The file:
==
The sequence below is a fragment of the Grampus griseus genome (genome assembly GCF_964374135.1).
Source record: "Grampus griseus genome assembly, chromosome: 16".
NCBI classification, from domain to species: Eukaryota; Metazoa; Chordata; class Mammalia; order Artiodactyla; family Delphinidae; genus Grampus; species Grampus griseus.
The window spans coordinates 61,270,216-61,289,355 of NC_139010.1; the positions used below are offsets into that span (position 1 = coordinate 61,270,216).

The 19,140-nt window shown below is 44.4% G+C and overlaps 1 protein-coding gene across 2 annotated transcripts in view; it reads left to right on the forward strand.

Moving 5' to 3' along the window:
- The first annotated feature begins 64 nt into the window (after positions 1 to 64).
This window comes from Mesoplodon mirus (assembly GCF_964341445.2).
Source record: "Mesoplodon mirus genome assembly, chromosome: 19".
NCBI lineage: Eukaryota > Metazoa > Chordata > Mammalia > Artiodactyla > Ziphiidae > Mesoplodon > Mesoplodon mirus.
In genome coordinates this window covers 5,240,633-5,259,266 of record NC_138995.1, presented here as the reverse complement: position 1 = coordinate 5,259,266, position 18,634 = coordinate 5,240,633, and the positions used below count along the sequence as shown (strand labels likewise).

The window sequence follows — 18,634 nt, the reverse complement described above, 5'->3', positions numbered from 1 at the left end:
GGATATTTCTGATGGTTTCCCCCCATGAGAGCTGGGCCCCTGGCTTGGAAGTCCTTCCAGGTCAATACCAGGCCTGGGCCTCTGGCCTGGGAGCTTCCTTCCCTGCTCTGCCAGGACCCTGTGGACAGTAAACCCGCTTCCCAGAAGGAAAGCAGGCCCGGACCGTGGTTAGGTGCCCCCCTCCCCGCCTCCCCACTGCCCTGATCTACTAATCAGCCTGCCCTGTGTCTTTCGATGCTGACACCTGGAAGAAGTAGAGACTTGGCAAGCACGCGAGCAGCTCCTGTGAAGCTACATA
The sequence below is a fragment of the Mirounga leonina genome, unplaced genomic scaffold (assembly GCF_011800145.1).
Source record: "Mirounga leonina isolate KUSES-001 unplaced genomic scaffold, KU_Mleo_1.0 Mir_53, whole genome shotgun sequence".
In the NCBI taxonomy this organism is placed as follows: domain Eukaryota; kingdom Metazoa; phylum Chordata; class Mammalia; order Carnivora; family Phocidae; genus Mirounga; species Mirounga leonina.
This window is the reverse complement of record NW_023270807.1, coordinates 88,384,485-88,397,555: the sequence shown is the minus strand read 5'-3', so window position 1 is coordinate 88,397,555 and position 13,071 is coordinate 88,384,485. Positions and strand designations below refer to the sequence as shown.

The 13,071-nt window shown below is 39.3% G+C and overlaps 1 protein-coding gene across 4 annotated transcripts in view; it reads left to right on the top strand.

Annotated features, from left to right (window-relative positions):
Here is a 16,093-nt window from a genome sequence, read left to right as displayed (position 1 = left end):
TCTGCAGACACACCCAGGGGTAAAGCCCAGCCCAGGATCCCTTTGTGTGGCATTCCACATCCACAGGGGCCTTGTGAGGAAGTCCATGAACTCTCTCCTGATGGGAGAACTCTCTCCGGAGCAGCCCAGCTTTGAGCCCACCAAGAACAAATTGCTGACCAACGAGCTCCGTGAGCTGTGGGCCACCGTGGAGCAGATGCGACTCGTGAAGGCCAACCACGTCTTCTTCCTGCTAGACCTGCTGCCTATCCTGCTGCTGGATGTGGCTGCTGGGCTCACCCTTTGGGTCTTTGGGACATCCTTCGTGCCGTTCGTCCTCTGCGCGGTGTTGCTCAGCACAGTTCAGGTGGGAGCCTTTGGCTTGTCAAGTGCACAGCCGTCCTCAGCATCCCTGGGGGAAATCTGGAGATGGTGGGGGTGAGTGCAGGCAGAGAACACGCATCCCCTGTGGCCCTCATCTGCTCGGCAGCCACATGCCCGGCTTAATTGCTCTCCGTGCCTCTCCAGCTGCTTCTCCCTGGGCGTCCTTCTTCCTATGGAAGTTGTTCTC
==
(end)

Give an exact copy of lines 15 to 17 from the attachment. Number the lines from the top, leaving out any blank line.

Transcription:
Source record: "Mirounga leonina isolate KUSES-001 unplaced genomic scaffold, KU_Mleo_1.0 Mir_53, whole genome shotgun sequence".
In the NCBI taxonomy this organism is placed as follows: domain Eukaryota; kingdom Metazoa; phylum Chordata; class Mammalia; order Carnivora; family Phocidae; genus Mirounga; species Mirounga leonina.
This window is the reverse complement of record NW_023270807.1, coordinates 88,384,485-88,397,555: the sequence shown is the minus strand read 5'-3', so window position 1 is coordinate 88,397,555 and position 13,071 is coordinate 88,384,485. Positions and strand designations below refer to the sequence as shown.